I know the subtitle above doesn’t sound “revolutionary”, to quote Meryl Streep in “The Devil Wears Prada”, but it is important. Too often leaders feel pressure to be an instructional leader, which I don’t discuss because I understand the importance of how instructional leadership contributes to guided tours, learning journeys, and formal observations. more impactful. Leaders need to spend quality time in this space.

However, what is important here is to focus on the here and now. Sometimes the reality is that management is the most important action leaders can take at any given time. Without management, there will be open classrooms and schedules that will increase chaos and anxiety instead of alleviating them. Management is about checking people in and making sure they’re okay.

In You are the, Thich Nhat Hanh talks about the power of being present in our given situations. Strangely, this relates to the constant struggle leaders feel when engaged in management, as they generally believe they should be engaged in instructional leadership.

We need to master this as a profession, because to truly focus on wellness and mental health during the pandemic, one of the actions leaders need to take is to understand that the actions they take are the ones that are probably the most needed at this time. They need to be present in the situation they find themselves in, because those situations most likely require their best thinking at the time, even if that thinking is that of the manager as opposed to the instructional leader.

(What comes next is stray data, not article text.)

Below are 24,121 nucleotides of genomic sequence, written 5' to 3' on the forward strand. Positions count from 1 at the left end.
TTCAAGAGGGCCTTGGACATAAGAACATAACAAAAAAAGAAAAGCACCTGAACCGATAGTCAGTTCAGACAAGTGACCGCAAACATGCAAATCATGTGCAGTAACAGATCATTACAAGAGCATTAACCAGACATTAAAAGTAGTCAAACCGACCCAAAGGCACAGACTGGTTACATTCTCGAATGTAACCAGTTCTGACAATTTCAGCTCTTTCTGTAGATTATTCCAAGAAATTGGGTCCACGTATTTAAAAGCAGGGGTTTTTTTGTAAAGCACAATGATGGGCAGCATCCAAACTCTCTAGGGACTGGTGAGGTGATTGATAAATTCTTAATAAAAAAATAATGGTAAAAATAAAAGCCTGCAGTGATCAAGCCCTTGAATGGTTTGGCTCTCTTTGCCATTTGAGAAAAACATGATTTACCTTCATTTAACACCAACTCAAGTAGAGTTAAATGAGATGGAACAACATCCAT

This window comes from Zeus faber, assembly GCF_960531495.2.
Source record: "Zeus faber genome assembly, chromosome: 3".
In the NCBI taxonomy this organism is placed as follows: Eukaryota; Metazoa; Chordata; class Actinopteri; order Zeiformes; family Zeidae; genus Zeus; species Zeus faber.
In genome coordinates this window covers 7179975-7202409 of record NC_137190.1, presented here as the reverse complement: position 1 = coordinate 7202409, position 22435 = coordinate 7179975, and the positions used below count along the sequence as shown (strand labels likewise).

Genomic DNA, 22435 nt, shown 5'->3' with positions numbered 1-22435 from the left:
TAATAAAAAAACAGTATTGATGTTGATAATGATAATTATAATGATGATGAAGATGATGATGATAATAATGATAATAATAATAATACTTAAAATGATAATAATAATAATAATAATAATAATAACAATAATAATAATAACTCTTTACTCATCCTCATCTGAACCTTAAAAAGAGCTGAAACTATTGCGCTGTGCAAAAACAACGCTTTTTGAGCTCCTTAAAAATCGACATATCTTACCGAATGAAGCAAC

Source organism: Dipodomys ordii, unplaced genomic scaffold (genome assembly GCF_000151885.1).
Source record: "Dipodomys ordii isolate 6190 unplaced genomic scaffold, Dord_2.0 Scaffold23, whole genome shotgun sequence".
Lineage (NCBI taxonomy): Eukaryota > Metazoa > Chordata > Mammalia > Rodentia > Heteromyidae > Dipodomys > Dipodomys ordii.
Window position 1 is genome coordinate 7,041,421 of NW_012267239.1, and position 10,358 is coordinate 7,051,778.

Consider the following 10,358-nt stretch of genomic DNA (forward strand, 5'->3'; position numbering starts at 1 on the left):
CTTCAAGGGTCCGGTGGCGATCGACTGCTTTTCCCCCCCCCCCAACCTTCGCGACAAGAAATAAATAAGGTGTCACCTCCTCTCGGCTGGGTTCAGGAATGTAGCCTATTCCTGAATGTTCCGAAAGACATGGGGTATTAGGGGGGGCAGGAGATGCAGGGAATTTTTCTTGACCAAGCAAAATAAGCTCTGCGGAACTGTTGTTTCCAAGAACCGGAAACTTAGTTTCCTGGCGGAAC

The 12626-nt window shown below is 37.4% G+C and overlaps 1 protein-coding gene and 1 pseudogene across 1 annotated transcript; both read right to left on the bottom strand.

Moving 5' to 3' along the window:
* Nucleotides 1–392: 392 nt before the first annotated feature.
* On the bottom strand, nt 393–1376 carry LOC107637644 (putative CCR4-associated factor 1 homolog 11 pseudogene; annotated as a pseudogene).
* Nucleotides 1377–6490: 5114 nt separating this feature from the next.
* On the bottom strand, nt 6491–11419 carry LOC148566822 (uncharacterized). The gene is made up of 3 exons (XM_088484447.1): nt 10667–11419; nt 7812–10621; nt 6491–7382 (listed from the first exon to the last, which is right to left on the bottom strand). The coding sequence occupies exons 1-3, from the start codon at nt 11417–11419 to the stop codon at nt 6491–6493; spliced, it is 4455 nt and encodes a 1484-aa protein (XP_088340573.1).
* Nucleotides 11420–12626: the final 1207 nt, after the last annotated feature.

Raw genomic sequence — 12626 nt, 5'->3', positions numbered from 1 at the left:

Ultimately, both hats, along with the countless others that leaders wear, impact student learning in one way or another.

3 Beliefs

Try this activity when you have a minute to breathe. In the image below I have “3 beliefs” written in the middle column. On the left side I wrote “Instructional Leadership” and on the right side I have “Management”. Write down three beliefs you have about learning, students, school, or education. What are your three beliefs? Maybe they even coincide with the three reasons you went to school in the first place. On the left, begin writing the instructional leadership actions you are taking that help you stay connected to these three beliefs. On the right side, write down the management actions you take that help you connect with these three beliefs. Edit as needed, and when you have the right wording, hang it next to you on the wall for the next time you feel bad about getting into management.

Peter DeWitt

At the end

Too often we assume it’s either or. We think dualistically when it comes to instructional leadership versus management. The reality is that leaders need to understand that it’s not the style of leadership that’s most important, it’s how you present yourself to your tasks that’s important.

Obviously, leaders want to try to practice instructional leadership as often as they can, but they also need to take the time to understand that these management tasks may be closer to instructional leadership than they first thought. .

If you feel comfortable, tweet your beliefs using the hashtag #3Reasons.